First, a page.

From Dr. Jane's Notebook

The fine art of family reunions

Family reunions and family gatherings can be wonderfully renewing or emotionally disastrous. One way or the other, they are always a lot of work, so it is a good idea to give these events some serious forethought and planning. If your family is like mine, people have to travel from long distances to be together. This requires special effort and special challenges, and it is likely that both frustrations and expectations will run high. To maximize the chance that your next family reunion will be a rewarding and enjoyable experience, please consider the following thoughts.

            People search for better ways to communicate with their relatives. Sometimes, it helps to set goals for yourself and come up with creative projects for kids. During Thanksgiving, one of my nephews compiled a book which consisted of several sheets of paper, folded in half and stapled. On each page, he drew a picture of each family member present and wrote something about them.  My other nephew drew a composite picture of all of our pets and their names.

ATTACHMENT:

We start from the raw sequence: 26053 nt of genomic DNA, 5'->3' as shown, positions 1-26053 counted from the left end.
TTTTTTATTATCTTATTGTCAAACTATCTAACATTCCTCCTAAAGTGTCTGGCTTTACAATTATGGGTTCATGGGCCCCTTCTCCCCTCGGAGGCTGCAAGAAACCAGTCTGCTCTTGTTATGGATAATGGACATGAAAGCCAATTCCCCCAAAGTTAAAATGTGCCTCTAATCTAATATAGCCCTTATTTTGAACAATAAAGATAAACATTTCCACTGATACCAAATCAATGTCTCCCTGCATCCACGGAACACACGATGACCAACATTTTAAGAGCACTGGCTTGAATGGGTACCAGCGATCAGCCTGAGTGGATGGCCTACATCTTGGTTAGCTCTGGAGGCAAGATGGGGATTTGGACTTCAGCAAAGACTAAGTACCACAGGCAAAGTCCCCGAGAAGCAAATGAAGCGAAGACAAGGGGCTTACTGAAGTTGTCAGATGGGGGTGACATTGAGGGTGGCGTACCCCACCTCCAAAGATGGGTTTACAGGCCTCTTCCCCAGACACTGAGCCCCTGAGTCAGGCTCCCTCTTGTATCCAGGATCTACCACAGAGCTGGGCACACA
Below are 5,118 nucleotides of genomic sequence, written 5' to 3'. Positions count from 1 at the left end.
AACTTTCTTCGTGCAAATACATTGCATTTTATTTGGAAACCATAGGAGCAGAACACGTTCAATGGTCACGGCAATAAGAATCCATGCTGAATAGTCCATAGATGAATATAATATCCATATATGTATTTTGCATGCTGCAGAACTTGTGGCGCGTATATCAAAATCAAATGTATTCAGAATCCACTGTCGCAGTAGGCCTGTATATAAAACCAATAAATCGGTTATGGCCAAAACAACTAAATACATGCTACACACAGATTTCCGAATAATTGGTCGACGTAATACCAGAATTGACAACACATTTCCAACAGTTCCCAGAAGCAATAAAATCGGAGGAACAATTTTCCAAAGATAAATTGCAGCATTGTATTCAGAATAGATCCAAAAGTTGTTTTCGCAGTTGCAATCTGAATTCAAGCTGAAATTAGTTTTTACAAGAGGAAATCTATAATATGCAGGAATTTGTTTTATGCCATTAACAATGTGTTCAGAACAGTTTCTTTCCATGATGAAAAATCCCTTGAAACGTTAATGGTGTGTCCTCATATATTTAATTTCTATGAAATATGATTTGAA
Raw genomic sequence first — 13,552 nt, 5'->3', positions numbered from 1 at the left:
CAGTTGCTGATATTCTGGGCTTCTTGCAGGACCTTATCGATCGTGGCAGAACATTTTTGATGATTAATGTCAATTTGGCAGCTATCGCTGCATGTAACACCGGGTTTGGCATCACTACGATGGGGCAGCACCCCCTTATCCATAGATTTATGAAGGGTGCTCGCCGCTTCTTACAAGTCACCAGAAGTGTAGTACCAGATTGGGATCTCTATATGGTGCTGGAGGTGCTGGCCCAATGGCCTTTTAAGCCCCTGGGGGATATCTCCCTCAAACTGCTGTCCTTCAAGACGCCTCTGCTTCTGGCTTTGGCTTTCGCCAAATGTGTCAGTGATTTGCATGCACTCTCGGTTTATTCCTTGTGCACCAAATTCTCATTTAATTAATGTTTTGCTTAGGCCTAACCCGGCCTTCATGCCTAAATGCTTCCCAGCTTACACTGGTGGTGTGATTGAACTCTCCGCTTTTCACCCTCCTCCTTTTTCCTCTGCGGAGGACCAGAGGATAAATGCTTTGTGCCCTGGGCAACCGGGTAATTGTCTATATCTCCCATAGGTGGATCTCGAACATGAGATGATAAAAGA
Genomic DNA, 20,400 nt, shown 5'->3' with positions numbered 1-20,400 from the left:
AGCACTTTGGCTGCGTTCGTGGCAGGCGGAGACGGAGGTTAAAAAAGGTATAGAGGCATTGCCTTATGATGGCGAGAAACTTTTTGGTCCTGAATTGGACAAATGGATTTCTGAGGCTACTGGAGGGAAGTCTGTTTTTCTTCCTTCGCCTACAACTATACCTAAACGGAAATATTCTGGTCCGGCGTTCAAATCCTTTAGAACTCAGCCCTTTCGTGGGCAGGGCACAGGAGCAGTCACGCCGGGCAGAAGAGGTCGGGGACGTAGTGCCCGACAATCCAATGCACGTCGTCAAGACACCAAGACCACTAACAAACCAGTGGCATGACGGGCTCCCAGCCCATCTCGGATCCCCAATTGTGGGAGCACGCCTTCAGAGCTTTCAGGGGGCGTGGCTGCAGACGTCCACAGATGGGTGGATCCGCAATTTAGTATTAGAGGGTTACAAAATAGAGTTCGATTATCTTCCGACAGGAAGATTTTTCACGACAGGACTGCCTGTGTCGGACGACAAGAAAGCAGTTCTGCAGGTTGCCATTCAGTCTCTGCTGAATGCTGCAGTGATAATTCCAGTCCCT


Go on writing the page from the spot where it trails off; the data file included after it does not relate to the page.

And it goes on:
As for teens and young adults, family reunions can serve as important hunting grounds in which to explore your “family of origin”. To know yourself, you must understand your own background. Most family elders appreciate being “interviewed” as it gives them a chance to reflect and pass along family memories and traditions.  Once a relative has agreed to be interviewed, any of the following questions can be used to “get the ball rolling”:

Where is our family from originally?

What are your first memories of radio and television?

How did you learn to drive?

How did you decide on your career?

Where did your meet your spouse?

What kind of things did you like to do as a kid?

How did you choose the name(s) of your child(ren)?

What was it like when your children were young?

            Grandparents generally love to be interviewed and their answers may lead to many previously untold bits of family history and folklore. If you’re lucky, you’ll get to know a few of your elders from a whole new perspective…and come away from your family reunion with a stronger sense of your own identity.

©Copyright, 2004, Jane R. Rosen-Grandon. All rights reserved.

Return to Family Relations

Return to Table of Contents